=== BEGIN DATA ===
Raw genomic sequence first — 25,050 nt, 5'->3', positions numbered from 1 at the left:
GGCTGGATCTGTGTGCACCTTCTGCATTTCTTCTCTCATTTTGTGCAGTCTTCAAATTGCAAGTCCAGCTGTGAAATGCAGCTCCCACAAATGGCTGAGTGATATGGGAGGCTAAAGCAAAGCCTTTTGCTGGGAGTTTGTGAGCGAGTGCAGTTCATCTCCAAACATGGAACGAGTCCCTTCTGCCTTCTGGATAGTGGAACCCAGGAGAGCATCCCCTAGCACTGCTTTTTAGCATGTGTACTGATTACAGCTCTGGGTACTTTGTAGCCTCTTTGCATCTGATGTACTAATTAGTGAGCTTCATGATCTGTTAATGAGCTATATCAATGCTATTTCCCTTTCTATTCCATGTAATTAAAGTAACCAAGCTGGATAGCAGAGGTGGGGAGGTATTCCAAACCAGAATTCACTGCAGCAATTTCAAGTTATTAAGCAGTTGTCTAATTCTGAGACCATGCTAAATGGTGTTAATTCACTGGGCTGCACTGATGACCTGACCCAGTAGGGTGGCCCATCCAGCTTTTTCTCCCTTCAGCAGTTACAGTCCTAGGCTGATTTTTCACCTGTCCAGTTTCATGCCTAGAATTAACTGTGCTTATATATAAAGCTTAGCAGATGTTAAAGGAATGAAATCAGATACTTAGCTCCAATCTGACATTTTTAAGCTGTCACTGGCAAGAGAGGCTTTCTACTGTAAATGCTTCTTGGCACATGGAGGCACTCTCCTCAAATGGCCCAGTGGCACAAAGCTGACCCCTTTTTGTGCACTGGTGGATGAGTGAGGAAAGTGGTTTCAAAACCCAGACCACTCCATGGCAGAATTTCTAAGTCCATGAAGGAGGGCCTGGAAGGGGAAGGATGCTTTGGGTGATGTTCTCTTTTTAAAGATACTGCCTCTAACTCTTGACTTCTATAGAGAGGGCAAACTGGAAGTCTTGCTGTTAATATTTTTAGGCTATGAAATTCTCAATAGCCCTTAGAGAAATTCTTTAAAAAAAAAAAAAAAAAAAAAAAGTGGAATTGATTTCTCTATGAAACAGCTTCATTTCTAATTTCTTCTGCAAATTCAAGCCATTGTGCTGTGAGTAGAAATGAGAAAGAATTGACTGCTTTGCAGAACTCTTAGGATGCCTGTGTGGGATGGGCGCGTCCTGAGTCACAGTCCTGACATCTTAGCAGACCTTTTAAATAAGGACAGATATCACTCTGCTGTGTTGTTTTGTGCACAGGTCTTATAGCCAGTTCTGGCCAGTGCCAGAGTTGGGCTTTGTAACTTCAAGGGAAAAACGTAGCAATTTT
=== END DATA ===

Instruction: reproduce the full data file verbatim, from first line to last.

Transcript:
Raw genomic sequence first — 25,050 nt, 5'->3', positions numbered from 1 at the left:
GGCTGGATCTGTGTGCACCTTCTGCATTTCTTCTCTCATTTTGTGCAGTCTTCAAATTGCAAGTCCAGCTGTGAAATGCAGCTCCCACAAATGGCTGAGTGATATGGGAGGCTAAAGCAAAGCCTTTTGCTGGGAGTTTGTGAGCGAGTGCAGTTCATCTCCAAACATGGAACGAGTCCCTTCTGCCTTCTGGATAGTGGAACCCAGGAGAGCATCCCCTAGCACTGCTTTTTAGCATGTGTACTGATTACAGCTCTGGGTACTTTGTAGCCTCTTTGCATCTGATGTACTAATTAGTGAGCTTCATGATCTGTTAATGAGCTATATCAATGCTATTTCCCTTTCTATTCCATGTAATTAAAGTAACCAAGCTGGATAGCAGAGGTGGGGAGGTATTCCAAACCAGAATTCACTGCAGCAATTTCAAGTTATTAAGCAGTTGTCTAATTCTGAGACCATGCTAAATGGTGTTAATTCACTGGGCTGCACTGATGACCTGACCCAGTAGGGTGGCCCATCCAGCTTTTTCTCCCTTCAGCAGTTACAGTCCTAGGCTGATTTTTCACCTGTCCAGTTTCATGCCTAGAATTAACTGTGCTTATATATAAAGCTTAGCAGATGTTAAAGGAATGAAATCAGATACTTAGCTCCAATCTGACATTTTTAAGCTGTCACTGGCAAGAGAGGCTTTCTACTGTAAATGCTTCTTGGCACATGGAGGCACTCTCCTCAAATGGCCCAGTGGCACAAAGCTGACCCCTTTTTGTGCACTGGTGGATGAGTGAGGAAAGTGGTTTCAAAACCCAGACCACTCCATGGCAGAATTTCTAAGTCCATGAAGGAGGGCCTGGAAGGGGAAGGATGCTTTGGGTGATGTTCTCTTTTTAAAGATACTGCCTCTAACTCTTGACTTCTATAGAGAGGGCAAACTGGAAGTCTTGCTGTTAATATTTTTAGGCTATGAAATTCTCAATAGCCCTTAGAGAAATTCTTTAAAAAAAAAAAAAAAAAAAAAAAGTGGAATTGATTTCTCTATGAAACAGCTTCATTTCTAATTTCTTCTGCAAATTCAAGCCATTGTGCTGTGAGTAGAAATGAGAAAGAATTGACTGCTTTGCAGAACTCTTAGGATGCCTGTGTGGGATGGGCGCGTCCTGAGTCACAGTCCTGACATCTTAGCAGACCTTTTAAATAAGGACAGATATCACTCTGCTGTGTTGTTTTGTGCACAGGTCTTATAGCCAGTTCTGGCCAGTGCCAGAGTTGGGCTTTGTAACTTCAAGGGAAAAACGTAGCAATTTT